I also care about making Sam happy, yet I don't want to pay $120 to go to a salon (I really like that salon, and I have very good friends who work there), to get highlights anymore.  We can't afford that.  We haven't been able to pay for that kind of hair maintenance luxury for awhile now.  The last time I went, in June, 2016, it was because my mom gave me money to go get it done.  "You need blonde hair!"  She saw me and was aghast...  because my hair... it looked... so...  brown?

I look prettier very, very blonde, don't you know?
That's what I'm told.
Often.
No, that's not true.
It's just whenever my mother sees me, or my husband feels like commenting about it.

"You are just a blonde," I've been told.  That's the way it is.

Me at 12?
I was born with brown hair.  My hair is brown.  It's not growing from my scalp with the lovely pale, buttery highlights.  Nope.  Just plain brown.  I actually don't remember caring what color my hair was.  I remember not liking having big feet and a big nose, and no one wants pimples, but I don't remember ever thinking much about my hair.  It was a whatever type of thing.  Don't care if I have brown hair, or long or short fingernails, or that I had freckles across my nose and cheeks.  I didn't really think about that stuff.  I wasn't sexualized, which honestly has to be when girls start worrying about stupid shit, until older boys started paying a lot of attention to me.  And even then, my mom had to tell me they were paying attention to me.  And she explained to me what I had to do...  to be... blonde.

Blossom and Six.
I know it was time to not have the brown, straight hair that just happened to me genetically, after I was 13 or 14. Maybe it was not the people around me who made it impossible for me to just be "natural."  I mean, it was the early '90s, and it was all about perms and "frosting."  (Oh my.  Luckily I made it through the last part of that before I graduated from high school).

Blossom was a popular show on television at the time, and people at our middle school called my best friend and I, "Blossom and Six."  I was Blossom.  I swear I even dressed like her.
I didn't know if I should embrace how I looked, or know I could look a whole lot better than... Blossom.  I didn't want to be compared to her.  I also didn't want to be rude, or think, "She's not pretty!" if people really thought I looked like her.  I did have a long face and my nose looked bigger when I was in middle school.  I was growing into my "looks."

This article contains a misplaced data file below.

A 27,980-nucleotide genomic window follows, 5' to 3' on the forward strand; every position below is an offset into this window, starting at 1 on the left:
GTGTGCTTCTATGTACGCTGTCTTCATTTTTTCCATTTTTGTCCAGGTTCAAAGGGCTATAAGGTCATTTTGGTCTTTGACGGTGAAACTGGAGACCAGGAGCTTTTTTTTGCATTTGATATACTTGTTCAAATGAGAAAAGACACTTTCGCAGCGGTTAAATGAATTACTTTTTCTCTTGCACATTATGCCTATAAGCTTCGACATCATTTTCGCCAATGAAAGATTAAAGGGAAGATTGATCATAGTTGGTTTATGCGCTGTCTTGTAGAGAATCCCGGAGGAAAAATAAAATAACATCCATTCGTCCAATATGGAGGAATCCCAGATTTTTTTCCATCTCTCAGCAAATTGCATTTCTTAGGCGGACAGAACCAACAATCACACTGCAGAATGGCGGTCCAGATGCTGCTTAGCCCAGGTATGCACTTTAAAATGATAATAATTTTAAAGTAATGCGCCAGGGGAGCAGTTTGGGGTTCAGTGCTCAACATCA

"Blossom" on "What Not to Wear."

Let's see, how did those actresses age?


"Six" wearing not so much.
Oh goodness, and being tan became a super big deal!  I remember my mom bought me Coppertone QT self-tanning lotion, which was the first "sunless tanning lotion" ever.  It is so ridiculously funny to think about how bad that stuff was now that they have made advancements in the self-tanning lotion science.  Anyway, I was prettier with a tan.  Don't get me wrong, I sound like my mom was putting me down.  No way.  I had the coolest mom in the 90s, and I really did need a confidence boost.  The "ugly stage" some kids go through during puberty, well, it was traumatic for me.

Obviously being tan was better, too.  Blond hair and a tan.  I had pale, Irish/Russian skin, and I slathered on the QT.  I remember the first time I went to 8th grade all tan, after lathering that stuff all over my body.  I felt awesome, and I totally looked hot for an early 90s 8th grader.  However, after school, during track practice, the sweat made orange streaks run down my arms and legs.  I remember just spraying my water bottle on my face and rubbing it all around, because having a runny orange face could be a disaster, yeah?  Then I just let all my friends pay tic-tac-toe on my legs, because you could just lightly use a fingernail and reveal my pale skin under the orange.  I let my team write funny things on my skin with their fingernails.  Hey, that's grace, I would say, for a middle school age girl.  I thought it was funny. One of the female track coaches saw my body on the bus ride back to school and said, "Oh, that's disturbing," when I explained why I had words and patterns all over my visible body parts.
Nah.  I had a sense of humor about it all, at least!  I could have freaked out.  I didn't.
 I just realized that stuff sucked and I wasn't going to use it anymore.

Tanning beds.  Those were great when I was in high school.  No one got to use them, but my mom let me.  I remember after the school's spring break I was sitting on a bench where all the "cool" kids hung out as school got out, in the lobby area, and a girl, (let's be honest here, I was her biggest threat.  She got best dressed in middle school in Springfield, I got best dressed in Bellows Falls Middle School...  I was killing it. She was no competition...  Anyway...), asked me if I had gone somewhere spring vacation.  I remember saying, "Florida...  The Bahamas... No, just kidding a tanning bed."  And she was more jealous that I got to use a tanning bed, than if I had actually traveled to a tropical location.

I wonder what I would have been like if I was just myself.  I mean, I loved fashion, and nobody could tell me how to dress, but I didn't really know that my brown hair was "mousy" until my mom told me it was.

I think I would have done okay with brown hair.
But now I'm a blonde.  B For life!
Can't stop.




Sunday, November 13, 2016

Black out.

I tried to stop drinking alcohol completely.

I don't want to drink anymore, so I stopped for awhile.  I knew that I was only drinking to numb myself, and try to make myself feel something (anything!).  And I was hiding from things I didn't want to think about, all at the expense of my liver.  It worked well to drink until I couldn't quite think at all.  I thought it all worked quite well.